On the heels of the Dow falling 162 points, today one of the greats in the business sent King World News a fantastic piece warning that the crash-prone stock market is now hanging by a thread but gold is a different story.
December 8 (King World News) – Obviously there was a fair amount of motion during the two days I was traveling. However, Friday’s mindless ramp job higher was erased by yesterday’s reversal and today’s early weakness, but with the indices and the market more than 1% lower this morning, buyers showed up, as this was the level we bounced from last Thursday. Thus, after an extremely ugly opening, by midday the losses had been cut about in half, with a strong bid from the get-go in the tech sector…
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They’re Not Picky
It would seem that everyone who is puking anything energy-related or any other unwanted stocks has responded by piling into tech. And while it may have been the port in the storm, it wasn’t so much the high flyers necessarily, as many chip and biotech stocks were strong as well.
Why anyone would want to own GDP-sensitive companies like chip stocks, given what is taking place in end markets and the weakness in world GDP, is beyond me. They are going to be spectacular shorts when the tape finally decides to roll over, but so far they seem quite resilient. Chips are the area I like to watch for shorting (though that doesn’t mean there won’t be other targets), so my M.O. is usually to start out picking on tech stocks, for a variety of reasons.
It really feels to me like the market is just hanging by a thread. What will sever that thread and when I can’t say, but I don’t believe I have ever seen a market structure that feels this artificial and crash-prone.
In any case, the Nasdaq led the market, as it turned slightly green and the S&P/Dow cut their losses in half to about 0.5%, which is where they were with 30 minutes to go (when I had to leave). (I wouldn’t be surprised if the last half-hour turned out to be weak, however.)
Away from stocks, green paper was weaker today. Obviously, there was a huge move lower in the dollar, as the one-way positioning of bullish dollar trades got hammered on Friday (though they did a bit better yesterday).
Pump and Circumstance
As for crude, everybody knows it was smoked after an OPEC meeting where nothing occurred (surprise, surprise). Over the years I have made no secret of the fact that I try not to have an opinion on oil, for two reasons: (1) it is an OPEC rig job, and who wants to be involved in anything that is rigged, even if it has worked for a long time, and (2) at the margin, demand from China was an important piece of the puzzle, and we all know that Chinese data is suspect at best.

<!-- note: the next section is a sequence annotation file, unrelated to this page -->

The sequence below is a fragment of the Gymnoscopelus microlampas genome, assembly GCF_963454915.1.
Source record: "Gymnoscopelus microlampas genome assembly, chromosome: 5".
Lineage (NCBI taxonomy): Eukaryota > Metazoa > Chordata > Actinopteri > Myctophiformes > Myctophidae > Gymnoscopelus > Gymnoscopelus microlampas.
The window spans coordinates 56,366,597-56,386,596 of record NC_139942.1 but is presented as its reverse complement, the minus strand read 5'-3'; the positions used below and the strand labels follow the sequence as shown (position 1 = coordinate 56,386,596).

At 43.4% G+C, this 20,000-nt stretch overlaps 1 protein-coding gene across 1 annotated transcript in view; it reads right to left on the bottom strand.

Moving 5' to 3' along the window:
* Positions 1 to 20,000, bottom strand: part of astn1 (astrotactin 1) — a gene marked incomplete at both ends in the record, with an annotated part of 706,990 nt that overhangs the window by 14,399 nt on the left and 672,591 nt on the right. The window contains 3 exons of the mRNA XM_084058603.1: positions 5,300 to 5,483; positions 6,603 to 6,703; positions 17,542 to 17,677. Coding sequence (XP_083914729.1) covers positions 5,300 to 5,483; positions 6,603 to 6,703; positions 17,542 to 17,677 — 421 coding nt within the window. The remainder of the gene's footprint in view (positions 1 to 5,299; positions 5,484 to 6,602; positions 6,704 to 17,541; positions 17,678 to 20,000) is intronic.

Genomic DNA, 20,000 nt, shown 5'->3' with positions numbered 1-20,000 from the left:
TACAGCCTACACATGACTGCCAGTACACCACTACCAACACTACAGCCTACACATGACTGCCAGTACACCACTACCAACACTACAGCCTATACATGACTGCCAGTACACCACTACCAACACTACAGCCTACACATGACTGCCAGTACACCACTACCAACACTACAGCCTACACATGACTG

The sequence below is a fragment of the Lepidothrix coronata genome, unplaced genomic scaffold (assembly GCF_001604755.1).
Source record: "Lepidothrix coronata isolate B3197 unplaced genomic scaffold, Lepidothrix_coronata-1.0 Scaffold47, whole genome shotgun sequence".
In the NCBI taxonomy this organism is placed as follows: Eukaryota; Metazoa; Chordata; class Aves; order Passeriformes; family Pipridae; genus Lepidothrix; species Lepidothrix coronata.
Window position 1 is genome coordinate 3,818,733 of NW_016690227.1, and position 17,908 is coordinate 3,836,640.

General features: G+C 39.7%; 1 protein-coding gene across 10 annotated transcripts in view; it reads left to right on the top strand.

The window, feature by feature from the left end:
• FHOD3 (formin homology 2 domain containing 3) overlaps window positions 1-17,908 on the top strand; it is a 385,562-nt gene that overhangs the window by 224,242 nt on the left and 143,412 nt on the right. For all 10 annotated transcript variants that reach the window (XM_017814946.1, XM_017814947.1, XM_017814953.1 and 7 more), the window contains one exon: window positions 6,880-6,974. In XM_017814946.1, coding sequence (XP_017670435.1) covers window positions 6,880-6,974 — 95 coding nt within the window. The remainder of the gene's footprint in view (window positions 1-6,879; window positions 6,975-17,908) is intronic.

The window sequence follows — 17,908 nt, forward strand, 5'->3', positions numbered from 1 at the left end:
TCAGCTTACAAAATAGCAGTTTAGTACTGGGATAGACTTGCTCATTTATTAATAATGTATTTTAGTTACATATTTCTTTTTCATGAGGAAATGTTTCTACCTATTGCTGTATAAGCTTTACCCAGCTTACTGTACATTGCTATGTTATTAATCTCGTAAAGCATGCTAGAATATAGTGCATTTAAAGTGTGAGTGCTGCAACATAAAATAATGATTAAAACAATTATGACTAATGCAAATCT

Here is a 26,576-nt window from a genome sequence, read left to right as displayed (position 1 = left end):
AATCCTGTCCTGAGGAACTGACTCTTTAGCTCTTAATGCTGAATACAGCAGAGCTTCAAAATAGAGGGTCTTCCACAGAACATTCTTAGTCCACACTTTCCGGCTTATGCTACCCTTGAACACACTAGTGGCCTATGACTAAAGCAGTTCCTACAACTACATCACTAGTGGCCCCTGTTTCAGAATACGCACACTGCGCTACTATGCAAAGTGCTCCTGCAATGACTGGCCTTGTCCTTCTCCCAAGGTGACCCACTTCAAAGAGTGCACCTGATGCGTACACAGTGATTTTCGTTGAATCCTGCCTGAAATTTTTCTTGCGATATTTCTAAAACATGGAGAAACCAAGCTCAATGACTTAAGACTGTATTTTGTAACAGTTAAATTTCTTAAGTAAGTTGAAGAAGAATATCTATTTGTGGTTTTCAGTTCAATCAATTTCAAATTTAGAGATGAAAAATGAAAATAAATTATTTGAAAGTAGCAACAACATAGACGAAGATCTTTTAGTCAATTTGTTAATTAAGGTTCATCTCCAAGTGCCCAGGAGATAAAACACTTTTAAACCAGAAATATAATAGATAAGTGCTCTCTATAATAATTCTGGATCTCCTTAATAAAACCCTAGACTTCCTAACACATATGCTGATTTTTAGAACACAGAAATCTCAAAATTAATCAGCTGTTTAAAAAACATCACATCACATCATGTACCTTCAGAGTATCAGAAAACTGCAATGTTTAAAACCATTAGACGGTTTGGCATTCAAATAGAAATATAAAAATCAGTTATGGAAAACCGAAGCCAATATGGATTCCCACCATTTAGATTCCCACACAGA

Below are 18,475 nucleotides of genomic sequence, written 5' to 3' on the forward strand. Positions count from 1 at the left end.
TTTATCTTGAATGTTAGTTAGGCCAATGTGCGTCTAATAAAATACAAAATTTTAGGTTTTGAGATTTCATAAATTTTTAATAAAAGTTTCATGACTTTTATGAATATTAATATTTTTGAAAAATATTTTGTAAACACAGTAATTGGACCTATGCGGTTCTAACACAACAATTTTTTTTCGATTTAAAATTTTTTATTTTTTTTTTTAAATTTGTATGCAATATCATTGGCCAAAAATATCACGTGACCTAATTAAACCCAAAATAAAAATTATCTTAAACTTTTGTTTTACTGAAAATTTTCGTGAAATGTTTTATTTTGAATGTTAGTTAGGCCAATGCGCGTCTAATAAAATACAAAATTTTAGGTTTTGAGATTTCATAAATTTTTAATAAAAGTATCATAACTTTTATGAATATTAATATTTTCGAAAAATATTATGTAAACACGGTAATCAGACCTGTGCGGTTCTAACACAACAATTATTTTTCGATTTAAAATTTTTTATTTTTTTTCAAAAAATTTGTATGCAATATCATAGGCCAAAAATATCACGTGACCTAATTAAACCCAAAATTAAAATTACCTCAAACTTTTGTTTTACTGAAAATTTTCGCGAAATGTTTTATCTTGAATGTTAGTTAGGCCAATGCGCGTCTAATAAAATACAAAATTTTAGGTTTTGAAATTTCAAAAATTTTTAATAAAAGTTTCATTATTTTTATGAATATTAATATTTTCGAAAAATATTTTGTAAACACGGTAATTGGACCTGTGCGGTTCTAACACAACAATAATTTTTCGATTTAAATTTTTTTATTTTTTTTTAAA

Thus, I have not wanted to own anything that is GDP-sensitive because one thing I knew for sure is that we were very unlikely to get any substantial GDP activity out of all the money printing. Yes, markets can get kited higher, but all you get out of all these insane policies are just mountains of misallocated capital. It’s just not possible to tell where it is all going to go.
As for fixed income, after having a couple of good days it was flattish today. The metals, which had a big day on Friday as it became a near certainty that the Fed was going to tighten next week no matter what, gave up about half of their big rally yesterday and traded on both sides of unchanged today before closing flattish.
Included below are two questions and answers from today’s Q&A with Bill Fleckenstein.
Question: Bill, if you were to reach a point where your every instinct was telling you that the imminent market meltdown was going to happen within the next week (or two), would you try and get ahead of it or…Would you play it safe and wait for it to come apart before jumping in? I realize you may not be able to give a simple answer to this question but let’s assume this is a very general strategy I’m asking about.
PS There are two reason’s I ask…
1) Things can unravel very quickly when people panic and it seems to me that “chasing” is never a good idea
2) The option premiums for puts will undoubtedly rise significantly when things come apart.
Answer from Fleck: “If I was super confident that I was right, I’d buy puts now, otherwise I’d wait for it to start to set up so I felt I had more data.”
Question: Why do you think gold miners have been acting better as the market has become increasingly certain the Fed is going to hike next week?
Answer from Fleck: “Because that outcome has already been discounted, though they acted pretty crummy on Monday.”
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